Pain, particularly surgically induced pain, is thought to counteract the respiratory-depressant effects of opioids. However, the contrary has been suggested by some investigators. 301, 349  For example, certain postsurgical breathing patterns are not predominantly determined by the level or mode of pain relief. 350  Acute pain does not reverse the depression of the ventilatory response to hypoxemia that is produced by sedation with sevoflurane. 351  An investigation of the effect of experimental pain on ventilatory control suggests that pain causes a chemoreflex-independent increase in tonic ventilatory drive. 352 

It is interesting to note that although some acute tolerance to opioid-induced respiratory depression can develop, 5 to 8 months of opioid exposure may be necessary for significant tolerance to the respiratory-depressant actions of opioids on hypoxic ventilatory responses to develop. 90  Cross-tolerance to the respiratory-depressant actions of different opioids also may be neither complete nor predictable. 91  Infants of mothers receiving methadone maintenance demonstrate impaired central chemosensitivity to CO2 . They may also be at higher than normal risk for sudden infant death syndrome.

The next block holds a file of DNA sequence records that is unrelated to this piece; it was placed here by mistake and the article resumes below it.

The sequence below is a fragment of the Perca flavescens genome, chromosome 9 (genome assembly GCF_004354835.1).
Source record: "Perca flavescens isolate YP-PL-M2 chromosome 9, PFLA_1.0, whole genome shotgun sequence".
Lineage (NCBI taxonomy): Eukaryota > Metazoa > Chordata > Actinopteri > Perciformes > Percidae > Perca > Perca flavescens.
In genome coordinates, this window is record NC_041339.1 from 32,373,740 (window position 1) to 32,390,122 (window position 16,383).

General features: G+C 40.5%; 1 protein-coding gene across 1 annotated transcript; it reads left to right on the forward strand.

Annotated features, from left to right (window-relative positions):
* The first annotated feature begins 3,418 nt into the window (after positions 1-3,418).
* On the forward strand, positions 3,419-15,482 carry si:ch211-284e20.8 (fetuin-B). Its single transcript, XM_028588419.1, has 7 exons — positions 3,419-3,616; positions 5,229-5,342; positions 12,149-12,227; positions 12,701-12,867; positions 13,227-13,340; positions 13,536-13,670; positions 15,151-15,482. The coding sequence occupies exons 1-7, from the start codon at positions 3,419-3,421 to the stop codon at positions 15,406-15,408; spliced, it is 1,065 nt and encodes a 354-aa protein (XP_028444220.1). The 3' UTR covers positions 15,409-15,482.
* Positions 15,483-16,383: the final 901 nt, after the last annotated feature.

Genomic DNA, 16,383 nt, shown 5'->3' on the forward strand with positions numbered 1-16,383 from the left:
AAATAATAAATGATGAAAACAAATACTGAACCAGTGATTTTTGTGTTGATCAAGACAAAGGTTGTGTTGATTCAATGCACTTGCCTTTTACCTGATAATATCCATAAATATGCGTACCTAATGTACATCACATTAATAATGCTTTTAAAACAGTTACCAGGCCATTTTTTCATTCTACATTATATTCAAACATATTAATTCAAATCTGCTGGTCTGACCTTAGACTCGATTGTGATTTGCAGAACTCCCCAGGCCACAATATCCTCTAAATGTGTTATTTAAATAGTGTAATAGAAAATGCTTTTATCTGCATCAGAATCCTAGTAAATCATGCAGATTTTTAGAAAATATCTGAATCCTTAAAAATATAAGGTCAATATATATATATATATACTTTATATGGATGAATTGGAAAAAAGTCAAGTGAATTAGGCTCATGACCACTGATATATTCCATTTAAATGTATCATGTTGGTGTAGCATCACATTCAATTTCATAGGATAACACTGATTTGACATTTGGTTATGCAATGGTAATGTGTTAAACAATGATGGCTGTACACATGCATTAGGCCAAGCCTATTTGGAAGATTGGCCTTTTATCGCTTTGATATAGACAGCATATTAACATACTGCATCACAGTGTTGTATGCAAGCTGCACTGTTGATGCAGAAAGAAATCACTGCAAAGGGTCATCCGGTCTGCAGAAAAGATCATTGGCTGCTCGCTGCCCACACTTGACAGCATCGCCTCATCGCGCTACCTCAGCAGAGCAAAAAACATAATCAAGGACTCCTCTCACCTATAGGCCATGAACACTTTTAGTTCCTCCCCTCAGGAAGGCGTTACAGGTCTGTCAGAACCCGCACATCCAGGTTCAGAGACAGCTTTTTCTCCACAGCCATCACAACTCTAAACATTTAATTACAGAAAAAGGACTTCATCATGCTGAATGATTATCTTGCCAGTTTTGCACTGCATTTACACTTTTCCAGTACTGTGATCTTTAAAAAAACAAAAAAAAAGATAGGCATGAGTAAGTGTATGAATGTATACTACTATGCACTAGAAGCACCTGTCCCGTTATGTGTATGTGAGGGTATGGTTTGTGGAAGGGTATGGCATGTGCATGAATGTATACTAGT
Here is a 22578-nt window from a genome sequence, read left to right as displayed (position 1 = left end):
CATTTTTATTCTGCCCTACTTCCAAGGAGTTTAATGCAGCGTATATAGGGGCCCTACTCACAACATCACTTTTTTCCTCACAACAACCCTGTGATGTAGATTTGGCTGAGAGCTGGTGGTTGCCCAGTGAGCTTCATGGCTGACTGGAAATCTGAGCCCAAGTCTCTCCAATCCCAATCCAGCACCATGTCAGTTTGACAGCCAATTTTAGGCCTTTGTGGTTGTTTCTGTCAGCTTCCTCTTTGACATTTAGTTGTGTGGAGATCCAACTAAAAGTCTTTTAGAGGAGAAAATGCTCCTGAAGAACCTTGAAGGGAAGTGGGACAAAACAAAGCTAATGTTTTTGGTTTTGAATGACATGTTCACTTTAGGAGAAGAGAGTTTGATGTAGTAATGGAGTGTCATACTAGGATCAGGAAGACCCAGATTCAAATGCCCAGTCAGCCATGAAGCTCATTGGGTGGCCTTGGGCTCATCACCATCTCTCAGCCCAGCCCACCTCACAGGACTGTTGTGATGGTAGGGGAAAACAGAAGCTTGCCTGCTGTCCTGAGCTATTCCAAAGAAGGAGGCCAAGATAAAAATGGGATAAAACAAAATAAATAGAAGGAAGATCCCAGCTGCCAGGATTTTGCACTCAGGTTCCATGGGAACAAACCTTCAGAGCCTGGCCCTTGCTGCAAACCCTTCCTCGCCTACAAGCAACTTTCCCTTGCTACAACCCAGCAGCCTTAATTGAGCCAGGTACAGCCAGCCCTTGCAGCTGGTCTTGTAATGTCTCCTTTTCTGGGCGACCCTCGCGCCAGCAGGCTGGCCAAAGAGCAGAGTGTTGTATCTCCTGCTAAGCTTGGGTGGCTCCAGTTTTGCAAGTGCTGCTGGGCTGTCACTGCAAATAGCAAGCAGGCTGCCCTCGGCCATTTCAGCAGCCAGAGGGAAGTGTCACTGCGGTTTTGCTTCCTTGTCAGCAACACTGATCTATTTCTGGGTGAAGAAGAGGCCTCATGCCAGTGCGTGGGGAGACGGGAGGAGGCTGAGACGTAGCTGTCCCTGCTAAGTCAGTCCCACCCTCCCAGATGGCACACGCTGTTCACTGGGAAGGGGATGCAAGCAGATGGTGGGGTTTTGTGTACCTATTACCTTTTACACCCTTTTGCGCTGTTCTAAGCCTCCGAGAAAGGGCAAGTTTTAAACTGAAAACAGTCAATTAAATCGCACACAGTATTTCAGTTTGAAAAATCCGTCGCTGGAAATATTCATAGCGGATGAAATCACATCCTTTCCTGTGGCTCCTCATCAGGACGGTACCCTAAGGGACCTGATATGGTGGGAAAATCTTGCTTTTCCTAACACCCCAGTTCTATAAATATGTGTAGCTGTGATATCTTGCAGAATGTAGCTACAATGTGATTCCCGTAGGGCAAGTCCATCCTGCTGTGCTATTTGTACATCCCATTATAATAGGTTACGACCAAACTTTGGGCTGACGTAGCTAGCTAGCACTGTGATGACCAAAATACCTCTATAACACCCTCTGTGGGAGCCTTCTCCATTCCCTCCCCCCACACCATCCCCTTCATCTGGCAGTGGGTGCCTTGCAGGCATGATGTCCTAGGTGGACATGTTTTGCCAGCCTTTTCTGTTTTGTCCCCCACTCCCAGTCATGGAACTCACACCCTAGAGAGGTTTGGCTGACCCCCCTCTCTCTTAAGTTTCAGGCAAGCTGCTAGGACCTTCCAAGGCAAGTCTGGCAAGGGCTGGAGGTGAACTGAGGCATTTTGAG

Although opioid action is usually dissipated via redistribution and hepatic metabolism, rather than by urinary excretion (see the section on pharmacokinetics), adequacy of renal function may influence the duration of opioid activity. It was previously thought that in renal insufficiency, the more potent respiratory-depressant properties of the morphine metabolite morphine-6-glucuronide (M6G) would become evident as it accumulated. 353  However, one study indicates that M6G is a somewhat weaker respiratory depressant than morphine. 354  Nevertheless, morphine or meperidine and/or some of their metabolites can accumulate in patients with renal insufficiency and may result in greater respiratory depression (see later).